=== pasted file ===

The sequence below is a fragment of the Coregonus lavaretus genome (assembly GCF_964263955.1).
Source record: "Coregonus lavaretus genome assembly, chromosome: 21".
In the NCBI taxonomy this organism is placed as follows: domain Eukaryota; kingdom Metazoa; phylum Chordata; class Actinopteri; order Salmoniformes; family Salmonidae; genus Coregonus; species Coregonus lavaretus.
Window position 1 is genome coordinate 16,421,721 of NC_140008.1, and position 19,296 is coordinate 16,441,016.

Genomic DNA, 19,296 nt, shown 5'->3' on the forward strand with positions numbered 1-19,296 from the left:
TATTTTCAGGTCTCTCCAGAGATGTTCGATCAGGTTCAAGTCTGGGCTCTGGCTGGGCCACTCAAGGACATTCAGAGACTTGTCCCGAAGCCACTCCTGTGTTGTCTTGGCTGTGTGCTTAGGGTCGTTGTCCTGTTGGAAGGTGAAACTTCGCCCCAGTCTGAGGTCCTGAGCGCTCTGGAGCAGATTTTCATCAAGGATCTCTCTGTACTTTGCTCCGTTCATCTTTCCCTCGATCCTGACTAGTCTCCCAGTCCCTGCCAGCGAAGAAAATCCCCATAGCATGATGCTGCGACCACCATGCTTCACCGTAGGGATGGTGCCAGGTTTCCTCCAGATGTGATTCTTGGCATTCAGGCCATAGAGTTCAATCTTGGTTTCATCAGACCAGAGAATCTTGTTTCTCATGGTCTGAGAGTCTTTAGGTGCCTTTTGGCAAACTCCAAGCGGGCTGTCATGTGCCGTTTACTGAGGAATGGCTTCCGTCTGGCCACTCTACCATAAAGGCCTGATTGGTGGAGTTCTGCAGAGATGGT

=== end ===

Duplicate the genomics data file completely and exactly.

The sequence below is a fragment of the Coregonus lavaretus genome (assembly GCF_964263955.1).
Source record: "Coregonus lavaretus genome assembly, chromosome: 21".
In the NCBI taxonomy this organism is placed as follows: domain Eukaryota; kingdom Metazoa; phylum Chordata; class Actinopteri; order Salmoniformes; family Salmonidae; genus Coregonus; species Coregonus lavaretus.
Window position 1 is genome coordinate 16,421,721 of NC_140008.1, and position 19,296 is coordinate 16,441,016.

Genomic DNA, 19,296 nt, shown 5'->3' on the forward strand with positions numbered 1-19,296 from the left:
TATTTTCAGGTCTCTCCAGAGATGTTCGATCAGGTTCAAGTCTGGGCTCTGGCTGGGCCACTCAAGGACATTCAGAGACTTGTCCCGAAGCCACTCCTGTGTTGTCTTGGCTGTGTGCTTAGGGTCGTTGTCCTGTTGGAAGGTGAAACTTCGCCCCAGTCTGAGGTCCTGAGCGCTCTGGAGCAGATTTTCATCAAGGATCTCTCTGTACTTTGCTCCGTTCATCTTTCCCTCGATCCTGACTAGTCTCCCAGTCCCTGCCAGCGAAGAAAATCCCCATAGCATGATGCTGCGACCACCATGCTTCACCGTAGGGATGGTGCCAGGTTTCCTCCAGATGTGATTCTTGGCATTCAGGCCATAGAGTTCAATCTTGGTTTCATCAGACCAGAGAATCTTGTTTCTCATGGTCTGAGAGTCTTTAGGTGCCTTTTGGCAAACTCCAAGCGGGCTGTCATGTGCCGTTTACTGAGGAATGGCTTCCGTCTGGCCACTCTACCATAAAGGCCTGATTGGTGGAGTTCTGCAGAGATGGT